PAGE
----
So what small things can you think of that might make a big difference?  What small things matter to your customers? To your audience? What small things matter to you?

Getting your groove back

What happens when you are sitting at a desk or in an office and all of a sudden you begin to feel the energy drain from you? You are stuck at work and the clock just isn’t ticking awey fast enough.

If you’re an entrepreneur it’s simple, get up, get outside and go for a walk, go to the gym, play a game, spend time with your kids. Getting your mind off a task while doing something else is always the easiest way to regain some energy. I mean how many times have so many of us lost something (anything) then spent almost 10 minutes (or more) searching for them before deciding to just go ahead and do something else. Then 5 or 10 seconds pass while you are doing something else and seemingly by magic your brain all of a sudden becomes clear, you retrace all of your steps and BOOM there are the keys, the tickets to the show, or whatever else you might have been looking for. The power of distraction is quite useful and often quite underutilized. If you think real hard I know that you can think of many times when distractions have been very useful in your life.

So what happens when we are at work and we just don’t seem to be getting any work done? What happens when we lose our inspiration to move forward? Why do we all treat work like it is different? We have to get things done, even if we are drained, we have to clock in and clock out.

I won’t pretend to have the answer to everyone’s situation about their relationship with time and losing energy at work but what I do know about all of this is that for me I have developed a whole lot of respect for someone like Stefan Sagmeister. Stefan is someone who I think has figured “it” out.

How many of you are counting down the days until retirement? Well Stefan (and me by association) would say what the heck are you waiting for? Retire today. Retire again in 7 years. Then repeat that until you are ready to retire forever. Stefan has discovered the greatest distraction of all-an entire year free of work away from all things. Stefan’s argument (and yes I know he is self employed and obviously doing well for himself so it might be easier to say for him but I agree with the premise) is that if we could just step away for a while then our batteries will be refreshed. His case is specific to design in that he says his designs begin to merge together after 7 years of constant work (of course this happens without him even knowing). He noted that when his designs got too similar that it was time for him to simply shut down the shop and walk away. He needed to walk away for his brain to percolate, to grow new ideas, to become fresh once again. Watch what else he has to say about how we work and energize ourselves:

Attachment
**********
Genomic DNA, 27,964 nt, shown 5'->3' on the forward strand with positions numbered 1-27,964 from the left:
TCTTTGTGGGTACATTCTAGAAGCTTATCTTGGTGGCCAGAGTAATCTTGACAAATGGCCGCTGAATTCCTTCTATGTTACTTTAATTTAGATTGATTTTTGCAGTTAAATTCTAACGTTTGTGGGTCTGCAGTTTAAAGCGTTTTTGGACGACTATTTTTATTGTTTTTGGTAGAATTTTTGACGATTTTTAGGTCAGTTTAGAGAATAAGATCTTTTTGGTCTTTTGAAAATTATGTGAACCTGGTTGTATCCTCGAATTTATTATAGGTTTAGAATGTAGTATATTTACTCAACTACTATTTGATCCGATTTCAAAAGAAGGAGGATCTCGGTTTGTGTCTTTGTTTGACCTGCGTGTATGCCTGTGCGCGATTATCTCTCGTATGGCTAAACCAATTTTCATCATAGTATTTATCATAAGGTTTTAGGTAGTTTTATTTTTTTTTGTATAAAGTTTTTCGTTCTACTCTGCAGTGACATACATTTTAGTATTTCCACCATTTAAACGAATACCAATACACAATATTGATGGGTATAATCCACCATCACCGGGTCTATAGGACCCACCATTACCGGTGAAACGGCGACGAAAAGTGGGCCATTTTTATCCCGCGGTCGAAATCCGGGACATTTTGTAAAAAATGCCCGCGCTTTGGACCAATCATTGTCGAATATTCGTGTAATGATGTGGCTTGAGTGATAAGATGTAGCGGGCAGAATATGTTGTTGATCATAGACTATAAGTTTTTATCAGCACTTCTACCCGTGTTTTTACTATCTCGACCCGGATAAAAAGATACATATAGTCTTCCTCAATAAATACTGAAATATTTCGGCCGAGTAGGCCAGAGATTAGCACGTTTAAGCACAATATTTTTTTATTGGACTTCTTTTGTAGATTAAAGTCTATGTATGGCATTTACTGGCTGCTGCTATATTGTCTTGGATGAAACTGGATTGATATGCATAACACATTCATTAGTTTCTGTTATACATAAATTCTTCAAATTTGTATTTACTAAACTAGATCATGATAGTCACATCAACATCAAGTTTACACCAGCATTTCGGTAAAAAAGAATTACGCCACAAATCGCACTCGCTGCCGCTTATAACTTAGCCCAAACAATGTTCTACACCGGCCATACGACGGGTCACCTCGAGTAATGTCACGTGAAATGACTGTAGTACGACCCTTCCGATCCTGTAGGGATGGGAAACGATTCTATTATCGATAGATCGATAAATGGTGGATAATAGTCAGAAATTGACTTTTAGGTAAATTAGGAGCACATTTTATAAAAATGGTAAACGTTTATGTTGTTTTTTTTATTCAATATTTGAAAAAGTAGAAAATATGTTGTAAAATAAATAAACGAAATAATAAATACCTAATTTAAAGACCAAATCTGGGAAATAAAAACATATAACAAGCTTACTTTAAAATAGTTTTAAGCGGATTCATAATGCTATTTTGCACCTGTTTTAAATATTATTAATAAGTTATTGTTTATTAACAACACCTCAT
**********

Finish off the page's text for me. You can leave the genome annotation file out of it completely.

We are trained our whole lives to value time, that time is the most precious thing any of us have. Being on time is important, getting things done is important. But if time is really important to us then we must not ever forget that we are owed time as well. Time can be your friend or time can be your enemy.

How do you treat time? How does your work treat time? Is this a discussion we need to have more vigorously with those that we work with and those we work for?

Lesson Learned from Undercover Boss: Employees are Good

I usually make time in my week to catch up on Undercover Boss and I have to say for all the shows I have watched I’m always surprised at how sincerely effected and astounded the bosses are at the abilities of their employees. For those that don’t know, Undercover Boss is a show that, just like it’s name suggests, sends Chief Executive Officers (CEO’s) of large companies undercover to join the ranks of their front line employees.

For years now I have had the chance to work with all kinds of companies, big and small, diverse and narrow in function and one consistent thing I have always found is that employees, the real front line ones that interact with customers everyday, are generally the ones that know almost everything about the company. I also have found that they are often times, if managed properly and allowed to dream a little bit, the ones who have the best vision for the company and the best suggestions. However, as the show exhibits time and time again for reason the higher-ups in just about every company always seem to look to their immediate peers or usually to small customer groups to define and redefine their companies missions, visions, and processes. More often than not employees are never consulted and are rarely listened to when companies are looking to make a change. But as the end of each show comes together it always seems to smack the boss in the head that ‘WOW our employees know a whole lot about our company and since they are in the front lines they deal with the biggest focus groups a company could ask for.’ Then generally in almost every single show a boss decides to change something about the company or to implement some kind of new program that 1 singular employee has suggested. Continue reading